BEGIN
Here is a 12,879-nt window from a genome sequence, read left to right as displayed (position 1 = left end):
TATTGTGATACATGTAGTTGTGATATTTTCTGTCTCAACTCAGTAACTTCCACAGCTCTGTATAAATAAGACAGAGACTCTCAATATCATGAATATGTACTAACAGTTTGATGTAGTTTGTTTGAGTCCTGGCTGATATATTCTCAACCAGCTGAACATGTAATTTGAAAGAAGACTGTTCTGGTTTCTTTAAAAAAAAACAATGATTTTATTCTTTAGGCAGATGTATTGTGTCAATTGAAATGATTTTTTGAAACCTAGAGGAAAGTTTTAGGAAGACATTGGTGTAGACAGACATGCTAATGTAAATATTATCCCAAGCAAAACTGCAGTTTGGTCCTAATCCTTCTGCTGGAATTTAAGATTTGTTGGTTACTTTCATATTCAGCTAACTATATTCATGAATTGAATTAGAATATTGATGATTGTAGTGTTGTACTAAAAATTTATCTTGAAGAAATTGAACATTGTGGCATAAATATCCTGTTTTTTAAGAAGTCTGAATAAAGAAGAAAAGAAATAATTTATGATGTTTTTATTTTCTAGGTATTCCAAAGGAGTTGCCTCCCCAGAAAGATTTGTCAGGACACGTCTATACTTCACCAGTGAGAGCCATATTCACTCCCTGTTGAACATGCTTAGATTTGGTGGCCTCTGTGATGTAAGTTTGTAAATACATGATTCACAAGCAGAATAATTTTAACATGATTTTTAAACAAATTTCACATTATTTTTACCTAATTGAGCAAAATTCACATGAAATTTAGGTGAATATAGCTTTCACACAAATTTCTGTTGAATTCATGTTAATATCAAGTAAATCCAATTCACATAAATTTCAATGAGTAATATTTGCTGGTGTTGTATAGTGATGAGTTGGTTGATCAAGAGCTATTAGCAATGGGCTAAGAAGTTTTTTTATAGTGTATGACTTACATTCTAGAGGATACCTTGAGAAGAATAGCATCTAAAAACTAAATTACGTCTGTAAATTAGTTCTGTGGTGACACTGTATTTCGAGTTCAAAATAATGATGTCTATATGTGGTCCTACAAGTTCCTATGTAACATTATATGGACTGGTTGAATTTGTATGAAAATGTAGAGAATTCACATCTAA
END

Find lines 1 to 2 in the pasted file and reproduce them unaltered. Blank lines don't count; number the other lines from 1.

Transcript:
Here is a 12,879-nt window from a genome sequence, read left to right as displayed (position 1 = left end):
TATTGTGATACATGTAGTTGTGATATTTTCTGTCTCAACTCAGTAACTTCCACAGCTCTGTATAAATAAGACAGAGACTCTCAATATCATGAATATGTACTAACAGTTTGATGTAGTTTGTTTGAGTCCTGGCTGATATATTCTCAACCAGCTGAACATGTAATTTGAAAGAAGACTGTTCTGGTTTCTTTAAAAAAAAACAATGATTTTATTCTTTAGGCAGATGTATTGTGTCAATTGAAATGATTTTTTGAAACCTAGAGGAAAGTTTTAGGAAGACATTGGTGTAGACAGACATGCTAATGTAAATATTATCCCAAGCAAAACTGCAGTTTGGTCCTAATCCTTCTGCTGGAATTTAAGATTTGTTGGTTACTTTCATATTCAGCTAACTATATTCATGAATTGAATTAGAATATTGATGATTGTAGTGTTGTACTAAAAATTTATCTTGAAGAAATTGAACATTGTGGCATAAATATCCTGTTTTTTAAGAAGTCTGAATAAAGAAGAAAAGAAATAATTTATGATGTTTTTATTTTCTAGGTATTCCAAAGGAGTTGCCTCCCCAGAAAGATTTGTCAGGACACGTCTATACTTCACCAGTGAGAGCCATATTCACTCCCTGTTGAACATGCTTAGATTTGGTGGCCTCTGTGATGTAAGTTTGTAAATACATGATTCACAAGCAGAATAATTTTAACATGATTTTTAAACAAATTTCACATTATTTTTACCTAATTGAGCAAAATTCACATGAAATTTAGGTGAATATAGCTTTCACACAAATTTCTGTTGAATTCATGTTAATATCAAGTAAATCCAATTCACATAAATTTCAATGAGTAATATTTGCTGGTGTTGTATAGTGATGAGTTGGTTGATCAAGAGCTATTAGCAATGGGCTAAGAAGTTTTTTTATAGTGTATGACTTACATTCTAGAGGATACCTTGAGAAGAATAGCATCTAAAAACTAAATTACGTCTGTAAATTAGTTCTGTGGTGACACTGTATTTCGAGTTCAAAATAATGATGTCTATATGTGGTCCTACAAGTTCCTATGTAACATTATATGGACTGGTTGAATTTGTATGAAAATGTAGAGAATTCACATCTAA